A Bitter Harvest For SA Farmers

Private Property South Africa
Lea Jacobs

The news that a privately-owned farm in Hilton in KwaZulu-Natal was recently invaded by people claiming that the land belonged to ANC Youth League (ANCYL) leader Julius Malema, highlights one of the biggest problems facing South African farmers. Figuring out who owns what - or who is entitled to agricultural land - has to be one of the biggest challenges currently facing the government. How they compensate farmers or redistribute the land is of enormous concern to those in the agricultural sector. Many people believe that handing over prime agricultural land to someone who has little or no concept of large scale farming is, as has been witnessed in South Africa on a number of occasions in the past, a recipe for disaster.

One would think that we would learn from the mistakes of others. Zimbabwe is a case in point. Once regarded as the ‘bread basket of Africa’, the country's rich agricultural land has virtually been transformed into a desert by land invaders and the country is now forced to import a large majority of its foodstuff.

Farms are not just arbitrary tracts of land; they are well-run business entities. Knowing how to farm and knowing how to run a business go hand in hand and although there may be people who wish to farm - and who have the knowledge to do so - it seems fewer and fewer are willing to take the risk.

Statistics released by Lightstone indicate that although farms are still being bought and sold, sales volumes are significantly lower than they were in the past. Whether this is due to the ever increasing threat of land invasions or just the state of the property market in general remains unclear, but the figures make for some frightening reading.

In the Western Cape for example, 2 078 farms, with a collective value of approximately R2.4-billion, were sold during 2002. In 2006 this figure rose, with 2 180 farms changing hands, valued at around R7-billion. In 2010 the numbers dropped drastically and only 1 046 farms were sold for a total value in the region of R4.5-billion. Although the statistics only list transfers which have taken place up to the end of September this year, the figures have dropped even further with only 292 transfers, totalling just over R1.5-billion, having taken place. Although the data for 2011 is obviously incomplete, the figures reflect a sharp drop in farm sales. The picture is worryingly similar in other provinces.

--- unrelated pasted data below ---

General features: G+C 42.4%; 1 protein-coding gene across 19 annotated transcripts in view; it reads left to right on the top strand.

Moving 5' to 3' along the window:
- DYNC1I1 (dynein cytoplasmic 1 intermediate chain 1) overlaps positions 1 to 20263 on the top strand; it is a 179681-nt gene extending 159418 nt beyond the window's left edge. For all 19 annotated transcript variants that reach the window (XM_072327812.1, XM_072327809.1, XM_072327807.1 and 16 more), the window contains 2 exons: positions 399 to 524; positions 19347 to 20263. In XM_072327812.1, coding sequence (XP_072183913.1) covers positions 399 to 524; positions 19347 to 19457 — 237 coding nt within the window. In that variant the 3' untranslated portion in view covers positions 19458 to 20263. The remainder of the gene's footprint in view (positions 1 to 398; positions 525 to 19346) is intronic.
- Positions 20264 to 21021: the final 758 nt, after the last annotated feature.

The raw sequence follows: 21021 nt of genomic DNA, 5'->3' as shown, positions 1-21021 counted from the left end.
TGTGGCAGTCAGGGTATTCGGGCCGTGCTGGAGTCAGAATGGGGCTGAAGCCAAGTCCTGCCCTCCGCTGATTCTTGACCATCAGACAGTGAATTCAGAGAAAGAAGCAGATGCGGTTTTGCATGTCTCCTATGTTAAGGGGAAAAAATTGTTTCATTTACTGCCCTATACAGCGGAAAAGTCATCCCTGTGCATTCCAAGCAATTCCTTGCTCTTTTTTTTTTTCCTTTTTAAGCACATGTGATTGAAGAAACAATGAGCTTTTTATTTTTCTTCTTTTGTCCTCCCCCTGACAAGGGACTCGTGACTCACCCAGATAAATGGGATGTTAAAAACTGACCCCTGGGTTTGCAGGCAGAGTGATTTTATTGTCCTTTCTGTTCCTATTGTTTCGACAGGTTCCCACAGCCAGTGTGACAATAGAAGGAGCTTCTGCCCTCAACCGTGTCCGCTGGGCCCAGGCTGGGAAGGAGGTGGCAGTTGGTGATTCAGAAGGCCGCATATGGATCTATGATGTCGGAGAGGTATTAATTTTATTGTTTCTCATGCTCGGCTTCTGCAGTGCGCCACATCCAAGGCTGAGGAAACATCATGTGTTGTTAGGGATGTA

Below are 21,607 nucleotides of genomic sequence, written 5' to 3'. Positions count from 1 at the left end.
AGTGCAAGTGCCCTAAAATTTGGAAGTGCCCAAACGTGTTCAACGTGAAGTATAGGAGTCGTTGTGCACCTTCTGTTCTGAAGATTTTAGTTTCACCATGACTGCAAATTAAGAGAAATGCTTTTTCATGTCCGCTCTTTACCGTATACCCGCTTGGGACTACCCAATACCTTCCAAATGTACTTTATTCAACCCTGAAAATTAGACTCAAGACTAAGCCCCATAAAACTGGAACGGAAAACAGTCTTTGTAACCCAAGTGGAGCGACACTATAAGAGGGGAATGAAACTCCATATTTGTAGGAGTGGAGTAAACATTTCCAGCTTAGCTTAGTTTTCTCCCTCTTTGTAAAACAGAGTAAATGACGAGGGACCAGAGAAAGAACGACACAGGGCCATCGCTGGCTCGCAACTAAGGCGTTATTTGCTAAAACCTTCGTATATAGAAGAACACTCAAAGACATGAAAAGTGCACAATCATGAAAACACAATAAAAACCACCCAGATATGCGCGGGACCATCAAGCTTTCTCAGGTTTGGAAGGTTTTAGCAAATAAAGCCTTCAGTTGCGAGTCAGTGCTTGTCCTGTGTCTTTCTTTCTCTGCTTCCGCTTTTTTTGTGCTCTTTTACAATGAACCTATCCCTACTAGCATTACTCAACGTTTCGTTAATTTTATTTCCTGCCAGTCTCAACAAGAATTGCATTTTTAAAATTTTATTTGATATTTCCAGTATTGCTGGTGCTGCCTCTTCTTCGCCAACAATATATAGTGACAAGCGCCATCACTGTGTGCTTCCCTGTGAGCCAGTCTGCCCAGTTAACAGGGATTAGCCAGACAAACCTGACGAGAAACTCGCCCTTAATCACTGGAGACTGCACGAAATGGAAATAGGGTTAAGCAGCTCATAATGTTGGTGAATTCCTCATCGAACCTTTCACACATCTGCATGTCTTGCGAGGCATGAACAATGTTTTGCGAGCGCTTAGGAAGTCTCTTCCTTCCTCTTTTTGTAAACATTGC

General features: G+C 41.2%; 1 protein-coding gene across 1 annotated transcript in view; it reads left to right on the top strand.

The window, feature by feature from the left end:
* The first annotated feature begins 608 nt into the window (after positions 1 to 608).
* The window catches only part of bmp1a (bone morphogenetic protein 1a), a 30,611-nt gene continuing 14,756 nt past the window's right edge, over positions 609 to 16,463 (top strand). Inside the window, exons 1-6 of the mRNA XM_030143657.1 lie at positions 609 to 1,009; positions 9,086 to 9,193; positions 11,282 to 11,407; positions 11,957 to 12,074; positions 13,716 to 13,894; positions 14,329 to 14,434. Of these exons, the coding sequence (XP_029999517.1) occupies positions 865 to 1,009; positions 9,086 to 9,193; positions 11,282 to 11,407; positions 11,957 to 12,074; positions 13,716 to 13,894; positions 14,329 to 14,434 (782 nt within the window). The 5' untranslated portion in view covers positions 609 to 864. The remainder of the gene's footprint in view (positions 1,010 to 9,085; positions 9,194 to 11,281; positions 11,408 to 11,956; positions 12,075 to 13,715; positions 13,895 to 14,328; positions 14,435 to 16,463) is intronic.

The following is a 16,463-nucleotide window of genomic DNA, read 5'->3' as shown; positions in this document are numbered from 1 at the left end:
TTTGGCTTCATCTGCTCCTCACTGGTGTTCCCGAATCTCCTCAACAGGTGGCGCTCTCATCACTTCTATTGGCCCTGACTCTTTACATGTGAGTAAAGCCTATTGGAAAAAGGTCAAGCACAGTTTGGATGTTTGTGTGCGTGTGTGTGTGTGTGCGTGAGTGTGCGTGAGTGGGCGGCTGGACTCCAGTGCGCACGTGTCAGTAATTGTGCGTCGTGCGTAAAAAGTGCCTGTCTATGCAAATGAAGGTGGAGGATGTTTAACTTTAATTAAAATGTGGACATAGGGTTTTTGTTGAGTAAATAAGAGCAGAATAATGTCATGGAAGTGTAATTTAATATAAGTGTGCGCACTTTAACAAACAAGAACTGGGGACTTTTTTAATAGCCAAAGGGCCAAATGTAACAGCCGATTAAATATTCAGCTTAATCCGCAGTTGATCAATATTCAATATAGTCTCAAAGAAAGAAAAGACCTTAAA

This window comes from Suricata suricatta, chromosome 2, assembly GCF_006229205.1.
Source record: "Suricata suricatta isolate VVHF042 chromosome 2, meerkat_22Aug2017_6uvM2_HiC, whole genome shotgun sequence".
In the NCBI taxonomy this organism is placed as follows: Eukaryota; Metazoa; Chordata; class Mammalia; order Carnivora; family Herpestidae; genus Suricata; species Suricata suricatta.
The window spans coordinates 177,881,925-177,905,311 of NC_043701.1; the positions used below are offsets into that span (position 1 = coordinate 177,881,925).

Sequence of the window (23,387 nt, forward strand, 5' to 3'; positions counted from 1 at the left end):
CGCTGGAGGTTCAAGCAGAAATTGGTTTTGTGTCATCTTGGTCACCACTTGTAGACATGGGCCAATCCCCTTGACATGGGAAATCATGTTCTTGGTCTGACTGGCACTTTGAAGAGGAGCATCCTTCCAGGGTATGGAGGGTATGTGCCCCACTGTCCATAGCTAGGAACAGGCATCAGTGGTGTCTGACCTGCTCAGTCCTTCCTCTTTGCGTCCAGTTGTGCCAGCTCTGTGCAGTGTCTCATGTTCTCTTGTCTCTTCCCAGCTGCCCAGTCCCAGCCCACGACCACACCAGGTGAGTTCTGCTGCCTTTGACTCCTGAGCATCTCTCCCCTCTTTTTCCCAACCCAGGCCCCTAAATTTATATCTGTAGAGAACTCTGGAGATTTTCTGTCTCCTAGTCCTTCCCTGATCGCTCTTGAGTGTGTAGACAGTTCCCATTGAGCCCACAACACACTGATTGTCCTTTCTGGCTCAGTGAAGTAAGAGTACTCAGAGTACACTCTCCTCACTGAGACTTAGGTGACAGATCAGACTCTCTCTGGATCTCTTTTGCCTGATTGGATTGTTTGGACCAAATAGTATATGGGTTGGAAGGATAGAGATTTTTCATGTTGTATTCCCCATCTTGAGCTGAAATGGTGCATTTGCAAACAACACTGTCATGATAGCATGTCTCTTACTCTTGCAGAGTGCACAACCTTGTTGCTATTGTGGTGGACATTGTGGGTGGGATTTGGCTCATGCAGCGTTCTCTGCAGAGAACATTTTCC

In the Free State a total of 2 624 farms were sold in 2002, for an approximate value of R2.2-billion. By 2010 sales had declined to 1 105. That said, the overall value of the sales had increased to just under R3-billion. The landscape changed somewhat in 2011 - only 452 transfers had taken place by the end of September - but what is perhaps more concerning is that unlike previous years, the value also dropped significantly to approximately R1.4-billion.

KwaZulu-Natal, the province which is renowned for its production of sugar, has also seen a drop in the number of farms being bought and sold. In 2002, a total of 2 020 farms were sold for just under R1.7-billion. In 2006 this figure dipped slightly to 1 910. As in the Free State, although numbers were down, the overall value increased to almost R4.7-billion. By 2010 sales dropped to 981, however, given the marked decrease in the number of sales, the collective value was relatively good, coming in at just over R3-billion. The statistics for 2011 reveal that only 363 transfers have been registered thus far, with the collective price paid for agricultural land coming in at a low R1.4-billion.

The story is the same throughout South Africa – farm sales are down dramatically. There can be little doubt that crime and the overall economic outlook has affected these sales. Despite this, perhaps the question that needs to be asked by government is just how much of an effect the increasingly loud voices of the ANCYL and its supporters demanding land redistribution is having on an already precarious situation and how it plans to resolve these pressing issues. Can we really afford to adopt a ‘let’s wait and see’ approach when food shortages are becoming a harsh reality and many, in Africa and in other parts of the world, are dying of starvation?

  • Please note, Lightstone’s definition of a farm in this data refers to a farm portion. If a farm has been subdivided into one or more portions, each of the portions are classified as a separate entity and counted or value summed as such.
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